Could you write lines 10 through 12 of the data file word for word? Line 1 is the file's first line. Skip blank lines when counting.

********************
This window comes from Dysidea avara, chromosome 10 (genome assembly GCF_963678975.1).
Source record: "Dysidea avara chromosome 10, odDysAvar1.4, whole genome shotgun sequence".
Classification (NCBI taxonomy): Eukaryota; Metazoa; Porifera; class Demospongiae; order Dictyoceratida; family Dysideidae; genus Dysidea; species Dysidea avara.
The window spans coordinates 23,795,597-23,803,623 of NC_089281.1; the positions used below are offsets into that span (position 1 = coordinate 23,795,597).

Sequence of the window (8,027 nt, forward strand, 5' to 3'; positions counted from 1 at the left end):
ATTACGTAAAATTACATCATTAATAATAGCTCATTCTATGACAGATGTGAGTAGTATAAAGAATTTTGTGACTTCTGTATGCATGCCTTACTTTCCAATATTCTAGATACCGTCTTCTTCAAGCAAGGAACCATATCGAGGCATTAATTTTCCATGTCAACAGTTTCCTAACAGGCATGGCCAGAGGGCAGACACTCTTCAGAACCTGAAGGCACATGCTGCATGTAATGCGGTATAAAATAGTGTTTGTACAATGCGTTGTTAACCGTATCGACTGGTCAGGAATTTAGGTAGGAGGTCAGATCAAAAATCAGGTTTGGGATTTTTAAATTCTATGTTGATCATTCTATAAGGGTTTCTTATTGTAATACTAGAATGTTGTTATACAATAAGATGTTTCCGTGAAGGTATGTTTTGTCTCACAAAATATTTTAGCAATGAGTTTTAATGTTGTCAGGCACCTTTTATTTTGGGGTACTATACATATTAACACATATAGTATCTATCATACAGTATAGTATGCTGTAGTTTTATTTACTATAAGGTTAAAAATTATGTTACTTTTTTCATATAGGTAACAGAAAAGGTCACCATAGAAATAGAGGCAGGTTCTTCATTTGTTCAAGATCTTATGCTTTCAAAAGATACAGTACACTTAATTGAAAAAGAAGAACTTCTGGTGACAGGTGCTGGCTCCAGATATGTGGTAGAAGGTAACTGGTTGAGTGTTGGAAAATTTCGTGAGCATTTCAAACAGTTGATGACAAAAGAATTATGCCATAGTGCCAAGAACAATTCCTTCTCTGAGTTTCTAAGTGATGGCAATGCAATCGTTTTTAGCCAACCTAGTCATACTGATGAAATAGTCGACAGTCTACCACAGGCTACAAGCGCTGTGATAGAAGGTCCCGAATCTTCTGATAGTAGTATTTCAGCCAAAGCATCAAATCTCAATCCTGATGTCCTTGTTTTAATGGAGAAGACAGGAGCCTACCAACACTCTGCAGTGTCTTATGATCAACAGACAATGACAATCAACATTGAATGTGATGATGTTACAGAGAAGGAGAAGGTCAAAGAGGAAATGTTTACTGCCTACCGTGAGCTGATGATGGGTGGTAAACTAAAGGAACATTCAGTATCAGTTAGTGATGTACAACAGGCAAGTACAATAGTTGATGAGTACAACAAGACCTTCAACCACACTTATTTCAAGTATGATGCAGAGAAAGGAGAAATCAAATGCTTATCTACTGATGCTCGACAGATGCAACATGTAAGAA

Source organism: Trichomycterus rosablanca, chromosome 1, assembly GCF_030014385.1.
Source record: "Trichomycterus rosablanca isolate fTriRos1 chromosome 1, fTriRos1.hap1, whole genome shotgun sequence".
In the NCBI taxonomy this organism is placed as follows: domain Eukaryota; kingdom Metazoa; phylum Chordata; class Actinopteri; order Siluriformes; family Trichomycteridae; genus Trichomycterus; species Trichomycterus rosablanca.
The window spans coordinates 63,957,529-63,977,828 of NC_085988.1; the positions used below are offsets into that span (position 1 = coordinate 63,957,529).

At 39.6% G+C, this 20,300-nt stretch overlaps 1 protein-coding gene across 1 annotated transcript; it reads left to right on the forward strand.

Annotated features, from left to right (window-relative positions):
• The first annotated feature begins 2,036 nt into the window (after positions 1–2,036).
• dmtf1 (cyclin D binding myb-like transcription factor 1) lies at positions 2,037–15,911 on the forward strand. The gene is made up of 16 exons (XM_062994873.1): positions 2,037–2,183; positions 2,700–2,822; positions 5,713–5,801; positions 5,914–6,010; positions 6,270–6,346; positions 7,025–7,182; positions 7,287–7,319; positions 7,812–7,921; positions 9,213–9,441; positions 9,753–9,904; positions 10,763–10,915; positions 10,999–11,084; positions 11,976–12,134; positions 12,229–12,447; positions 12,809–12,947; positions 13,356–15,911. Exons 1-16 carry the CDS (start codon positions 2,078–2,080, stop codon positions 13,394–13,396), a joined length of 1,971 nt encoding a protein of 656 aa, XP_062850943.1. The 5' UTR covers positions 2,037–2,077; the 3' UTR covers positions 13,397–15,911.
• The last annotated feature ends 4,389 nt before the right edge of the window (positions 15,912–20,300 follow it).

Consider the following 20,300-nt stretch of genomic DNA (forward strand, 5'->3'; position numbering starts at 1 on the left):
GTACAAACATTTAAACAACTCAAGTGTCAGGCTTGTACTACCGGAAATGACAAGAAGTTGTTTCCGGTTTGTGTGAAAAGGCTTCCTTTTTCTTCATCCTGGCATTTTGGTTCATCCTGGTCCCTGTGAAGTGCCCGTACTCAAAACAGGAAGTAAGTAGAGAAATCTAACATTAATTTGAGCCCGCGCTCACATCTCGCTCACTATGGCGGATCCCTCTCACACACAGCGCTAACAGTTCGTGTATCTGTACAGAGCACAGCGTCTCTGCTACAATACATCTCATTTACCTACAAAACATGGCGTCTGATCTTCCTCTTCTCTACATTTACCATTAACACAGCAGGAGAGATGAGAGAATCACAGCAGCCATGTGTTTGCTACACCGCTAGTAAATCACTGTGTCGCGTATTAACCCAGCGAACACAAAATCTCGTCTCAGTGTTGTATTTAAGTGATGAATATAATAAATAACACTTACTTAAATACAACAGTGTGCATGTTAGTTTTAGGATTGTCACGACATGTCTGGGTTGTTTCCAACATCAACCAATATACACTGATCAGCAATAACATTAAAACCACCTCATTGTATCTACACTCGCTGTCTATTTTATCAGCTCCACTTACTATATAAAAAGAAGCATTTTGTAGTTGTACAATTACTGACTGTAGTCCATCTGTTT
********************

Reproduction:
The window spans coordinates 63,957,529-63,977,828 of NC_085988.1; the positions used below are offsets into that span (position 1 = coordinate 63,957,529).

At 39.6% G+C, this 20,300-nt stretch overlaps 1 protein-coding gene across 1 annotated transcript; it reads left to right on the forward strand.

Annotated features, from left to right (window-relative positions):